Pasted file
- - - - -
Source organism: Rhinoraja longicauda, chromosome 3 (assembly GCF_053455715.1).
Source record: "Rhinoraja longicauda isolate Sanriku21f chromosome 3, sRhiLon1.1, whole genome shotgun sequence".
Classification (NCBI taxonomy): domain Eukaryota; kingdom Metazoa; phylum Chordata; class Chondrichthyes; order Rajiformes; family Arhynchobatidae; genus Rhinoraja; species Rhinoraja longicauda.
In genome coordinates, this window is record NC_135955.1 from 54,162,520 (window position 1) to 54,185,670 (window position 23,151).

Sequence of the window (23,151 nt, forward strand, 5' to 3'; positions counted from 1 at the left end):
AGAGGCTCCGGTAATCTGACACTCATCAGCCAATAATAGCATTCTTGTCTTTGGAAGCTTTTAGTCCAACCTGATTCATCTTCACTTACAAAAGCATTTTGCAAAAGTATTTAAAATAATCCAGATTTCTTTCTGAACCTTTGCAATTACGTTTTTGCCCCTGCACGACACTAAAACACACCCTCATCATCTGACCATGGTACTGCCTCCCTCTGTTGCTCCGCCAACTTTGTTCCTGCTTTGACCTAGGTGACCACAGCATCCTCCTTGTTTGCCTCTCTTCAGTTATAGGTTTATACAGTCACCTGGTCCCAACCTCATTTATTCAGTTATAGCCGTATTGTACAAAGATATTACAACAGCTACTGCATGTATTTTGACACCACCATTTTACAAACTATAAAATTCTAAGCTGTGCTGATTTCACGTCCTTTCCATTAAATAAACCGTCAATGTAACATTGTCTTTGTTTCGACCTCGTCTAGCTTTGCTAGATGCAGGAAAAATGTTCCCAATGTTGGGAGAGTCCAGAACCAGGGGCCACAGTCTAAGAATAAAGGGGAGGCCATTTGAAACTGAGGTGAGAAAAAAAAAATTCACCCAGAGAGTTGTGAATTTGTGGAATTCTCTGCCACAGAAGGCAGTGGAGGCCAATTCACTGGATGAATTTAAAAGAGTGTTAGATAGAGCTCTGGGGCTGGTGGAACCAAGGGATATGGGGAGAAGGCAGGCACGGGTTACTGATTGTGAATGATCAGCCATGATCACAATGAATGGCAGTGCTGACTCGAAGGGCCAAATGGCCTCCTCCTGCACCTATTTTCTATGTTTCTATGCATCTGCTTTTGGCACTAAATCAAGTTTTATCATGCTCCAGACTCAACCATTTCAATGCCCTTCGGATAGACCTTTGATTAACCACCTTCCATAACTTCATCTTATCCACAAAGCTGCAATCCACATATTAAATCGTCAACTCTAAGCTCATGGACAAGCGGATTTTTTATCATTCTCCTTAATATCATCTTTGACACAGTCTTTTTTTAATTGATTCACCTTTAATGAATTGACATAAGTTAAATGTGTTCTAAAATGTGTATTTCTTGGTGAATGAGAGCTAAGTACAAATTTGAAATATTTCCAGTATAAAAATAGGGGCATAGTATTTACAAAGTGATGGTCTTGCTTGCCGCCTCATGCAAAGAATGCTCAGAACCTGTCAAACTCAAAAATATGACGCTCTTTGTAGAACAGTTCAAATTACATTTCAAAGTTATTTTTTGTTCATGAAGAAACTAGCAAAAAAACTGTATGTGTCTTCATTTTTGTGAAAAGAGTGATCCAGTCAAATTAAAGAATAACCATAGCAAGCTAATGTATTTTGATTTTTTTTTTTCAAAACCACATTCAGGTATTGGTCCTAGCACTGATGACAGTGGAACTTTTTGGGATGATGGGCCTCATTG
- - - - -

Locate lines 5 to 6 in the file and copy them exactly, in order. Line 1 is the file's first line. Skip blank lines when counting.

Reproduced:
Sequence of the window (23,151 nt, forward strand, 5' to 3'; positions counted from 1 at the left end):
AGAGGCTCCGGTAATCTGACACTCATCAGCCAATAATAGCATTCTTGTCTTTGGAAGCTTTTAGTCCAACCTGATTCATCTTCACTTACAAAAGCATTTTGCAAAAGTATTTAAAATAATCCAGATTTCTTTCTGAACCTTTGCAATTACGTTTTTGCCCCTGCACGACACTAAAACACACCCTCATCATCTGACCATGGTACTGCCTCCCTCTGTTGCTCCGCCAACTTTGTTCCTGCTTTGACCTAGGTGACCACAGCATCCTCCTTGTTTGCCTCTCTTCAGTTATAGGTTTATACAGTCACCTGGTCCCAACCTCATTTATTCAGTTATAGCCGTATTGTACAAAGATATTACAACAGCTACTGCATGTATTTTGACACCACCATTTTACAAACTATAAAATTCTAAGCTGTGCTGATTTCACGTCCTTTCCATTAAATAAACCGTCAATGTAACATTGTCTTTGTTTCGACCTCGTCTAGCTTTGCTAGATGCAGGAAAAATGTTCCCAATGTTGGGAGAGTCCAGAACCAGGGGCCACAGTCTAAGAATAAAGGGGAGGCCATTTGAAACTGAGGTGAGAAAAAAAAAATTCACCCAGAGAGTTGTGAATTTGTGGAATTCTCTGCCACAGAAGGCAGTGGAGGCCAATTCACTGGATGAATTTAAAAGAGTGTTAGATAGAGCTCTGGGGCTGGTGGAACCAAGGGATATGGGGAGAAGGCAGGCACGGGTTACTGATTGTGAATGATCAGCCATGATCACAATGAATGGCAGTGCTGACTCGAAGGGCCAAATGGCCTCCTCCTGCACCTATTTTCTATGTTTCTATGCATCTGCTTTTGGCACTAAATCAAGTTTTATCATGCTCCAGACTCAACCATTTCAATGCCCTTCGGATAGACCTTTGATTAACCACCTTCCATAACTTCATCTTATCCACAAAGCTGCAATCCACATATTAAATCGTCAACTCTAAGCTCATGGACAAGCGGATTTTTTATCATTCTCCTTAATATCATCTTTGACACAGTCTTTTTTTAATTGATTCACCTTTAATGAATTGACATAAGTTAAATGTGTTCTAAAATGTGTATTTCTTGGTGAATGAGAGCTAAGTACAAATTTGAAATATTTCCAGTATAAAAATAGGGGCATAGTATTTACAAAGTGATGGTCTTGCTTGCCGCCTCATGCAAAGAATGCTCAGAACCTGTCAAACTCAAAAATATGACGCTCTTTGTAGAACAGTTCAAATTACATTTCAAAGTTATTTTTTGTTCATGAAGAAACTAGCAAAAAAACTGTATGTGTCTTCATTTTTGTGAAAAGAGTGATCCAGTCAAATTAAAGAATAACCATAGCAAGCTAATGTATTTTGATTTTTTTTTTTCAAAACCACATTCAGGTATTGGTCCTAGCACTGATGACAGTGGAACTTTTTGGGATGATGGGCCTCATTG